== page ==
The visual approach slope indicator is a system of lights on the side of an airport runway threshold that provides visual descent guidance information during approach. These lights may be visible from up to 8 kilometres during the day and up to 32 kilometres or more at night. Basic visual approach slope indicators consist of one set of lights set up some 7 metres from the start of the runway; each light is designed so that it appears as either white or red, depending on the angle at which it is viewed. When the pilot is approaching the lights at the proper angle, meaning the pilot is on the glide slope, the first set of lights appears white and the second set appears red; when both sets appear white, the aircraft is too high, when both appear red it is too low. This used to be the most common type of visual approach slope indicator system. A mnemonic to remember the colors and their meaning is: White over White, you're high as a kite / you'll fly all night / check your height Red over White, you're alright.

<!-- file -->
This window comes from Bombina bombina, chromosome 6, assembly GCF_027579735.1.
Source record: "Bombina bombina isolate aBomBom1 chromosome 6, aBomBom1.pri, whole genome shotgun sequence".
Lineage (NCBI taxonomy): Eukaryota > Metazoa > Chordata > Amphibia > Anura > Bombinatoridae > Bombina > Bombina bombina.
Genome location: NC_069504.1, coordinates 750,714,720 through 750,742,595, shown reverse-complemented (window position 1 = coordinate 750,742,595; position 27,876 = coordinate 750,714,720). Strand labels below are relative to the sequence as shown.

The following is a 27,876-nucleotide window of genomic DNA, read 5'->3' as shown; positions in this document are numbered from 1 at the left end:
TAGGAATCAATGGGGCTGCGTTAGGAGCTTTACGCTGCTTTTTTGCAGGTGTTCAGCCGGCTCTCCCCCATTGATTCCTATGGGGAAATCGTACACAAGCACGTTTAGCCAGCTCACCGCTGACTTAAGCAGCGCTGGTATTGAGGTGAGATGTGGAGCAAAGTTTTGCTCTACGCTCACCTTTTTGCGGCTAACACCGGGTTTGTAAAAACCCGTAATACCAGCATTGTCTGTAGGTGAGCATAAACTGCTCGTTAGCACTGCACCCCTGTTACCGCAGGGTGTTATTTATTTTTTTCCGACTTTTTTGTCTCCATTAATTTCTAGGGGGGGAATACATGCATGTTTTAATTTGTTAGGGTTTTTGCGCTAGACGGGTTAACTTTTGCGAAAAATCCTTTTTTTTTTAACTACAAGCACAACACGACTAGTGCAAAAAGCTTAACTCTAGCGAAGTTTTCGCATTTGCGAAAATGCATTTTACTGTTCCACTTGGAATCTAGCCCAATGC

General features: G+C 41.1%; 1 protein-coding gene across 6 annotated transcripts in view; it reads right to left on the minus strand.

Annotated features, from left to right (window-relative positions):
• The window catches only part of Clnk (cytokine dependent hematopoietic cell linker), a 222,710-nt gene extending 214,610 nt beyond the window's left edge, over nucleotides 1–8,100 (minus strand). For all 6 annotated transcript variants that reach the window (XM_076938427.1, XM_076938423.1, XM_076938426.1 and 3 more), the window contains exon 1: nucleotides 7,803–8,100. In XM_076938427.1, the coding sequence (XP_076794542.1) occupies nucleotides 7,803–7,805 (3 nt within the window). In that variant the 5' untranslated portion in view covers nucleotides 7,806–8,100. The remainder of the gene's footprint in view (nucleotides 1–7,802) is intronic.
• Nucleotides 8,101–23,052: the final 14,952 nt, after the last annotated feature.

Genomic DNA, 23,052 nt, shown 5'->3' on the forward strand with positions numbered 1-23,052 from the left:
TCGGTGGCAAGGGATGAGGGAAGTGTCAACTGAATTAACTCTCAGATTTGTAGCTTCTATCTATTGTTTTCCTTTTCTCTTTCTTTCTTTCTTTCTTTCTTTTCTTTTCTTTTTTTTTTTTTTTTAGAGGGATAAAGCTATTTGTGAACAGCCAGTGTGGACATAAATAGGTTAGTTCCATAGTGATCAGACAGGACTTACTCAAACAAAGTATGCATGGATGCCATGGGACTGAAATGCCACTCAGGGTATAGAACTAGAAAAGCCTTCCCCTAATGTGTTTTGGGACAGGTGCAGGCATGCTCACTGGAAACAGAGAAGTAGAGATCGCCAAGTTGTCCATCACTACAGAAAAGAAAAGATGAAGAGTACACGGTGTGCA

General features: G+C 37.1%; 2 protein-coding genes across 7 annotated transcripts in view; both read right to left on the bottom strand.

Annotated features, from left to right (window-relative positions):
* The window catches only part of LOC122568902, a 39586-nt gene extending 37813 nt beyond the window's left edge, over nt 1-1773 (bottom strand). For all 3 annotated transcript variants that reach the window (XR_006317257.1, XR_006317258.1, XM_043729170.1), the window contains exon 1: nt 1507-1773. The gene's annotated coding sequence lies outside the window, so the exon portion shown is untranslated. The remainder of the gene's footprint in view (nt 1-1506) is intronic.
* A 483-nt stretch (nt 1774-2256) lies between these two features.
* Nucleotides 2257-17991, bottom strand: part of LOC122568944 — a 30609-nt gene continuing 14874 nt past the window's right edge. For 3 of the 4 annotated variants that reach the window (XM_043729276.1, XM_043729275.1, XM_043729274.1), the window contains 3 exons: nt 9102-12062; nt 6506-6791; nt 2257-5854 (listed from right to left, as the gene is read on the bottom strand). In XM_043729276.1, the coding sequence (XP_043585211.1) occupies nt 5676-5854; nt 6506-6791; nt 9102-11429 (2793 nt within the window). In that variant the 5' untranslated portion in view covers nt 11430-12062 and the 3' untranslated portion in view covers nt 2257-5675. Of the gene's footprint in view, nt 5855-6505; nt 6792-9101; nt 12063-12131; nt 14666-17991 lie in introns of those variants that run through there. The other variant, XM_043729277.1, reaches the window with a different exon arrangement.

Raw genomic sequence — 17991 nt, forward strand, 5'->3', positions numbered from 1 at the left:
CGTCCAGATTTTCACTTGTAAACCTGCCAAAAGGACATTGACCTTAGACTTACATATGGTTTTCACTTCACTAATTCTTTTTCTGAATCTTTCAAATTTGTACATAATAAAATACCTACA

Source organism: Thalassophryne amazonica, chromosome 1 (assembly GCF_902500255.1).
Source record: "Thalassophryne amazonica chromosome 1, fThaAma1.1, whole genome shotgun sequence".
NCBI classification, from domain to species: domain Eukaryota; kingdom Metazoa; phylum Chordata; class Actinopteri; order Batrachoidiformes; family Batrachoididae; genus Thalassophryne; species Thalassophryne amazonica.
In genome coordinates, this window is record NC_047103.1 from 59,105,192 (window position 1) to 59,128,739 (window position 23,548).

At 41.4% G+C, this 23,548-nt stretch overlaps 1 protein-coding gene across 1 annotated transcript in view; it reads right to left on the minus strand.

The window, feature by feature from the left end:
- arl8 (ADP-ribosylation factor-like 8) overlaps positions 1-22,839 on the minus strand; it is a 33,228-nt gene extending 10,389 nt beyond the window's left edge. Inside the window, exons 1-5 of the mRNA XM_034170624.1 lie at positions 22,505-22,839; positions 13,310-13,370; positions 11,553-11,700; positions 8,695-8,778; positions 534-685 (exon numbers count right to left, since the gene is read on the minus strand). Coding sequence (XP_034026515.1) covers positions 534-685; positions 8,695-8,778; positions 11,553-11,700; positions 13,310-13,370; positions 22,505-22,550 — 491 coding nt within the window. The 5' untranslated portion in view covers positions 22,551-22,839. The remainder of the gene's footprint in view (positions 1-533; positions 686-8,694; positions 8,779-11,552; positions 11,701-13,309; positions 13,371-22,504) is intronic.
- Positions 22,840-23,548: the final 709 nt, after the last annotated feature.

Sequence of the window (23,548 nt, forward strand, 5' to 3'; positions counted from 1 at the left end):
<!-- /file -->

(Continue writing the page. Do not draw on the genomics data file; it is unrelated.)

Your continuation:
Red over Red, you're dead. White over Red, unsaid / you're under head. Leading lights, similar aid to navigation Pilot controlled lighting Precision approach path indicator Runway end identifier lights Runway edge lights Approach lighting system FAA Aeronautical Information Manual, Chapter 2, Section 1 FAA Aeronautical Information Manual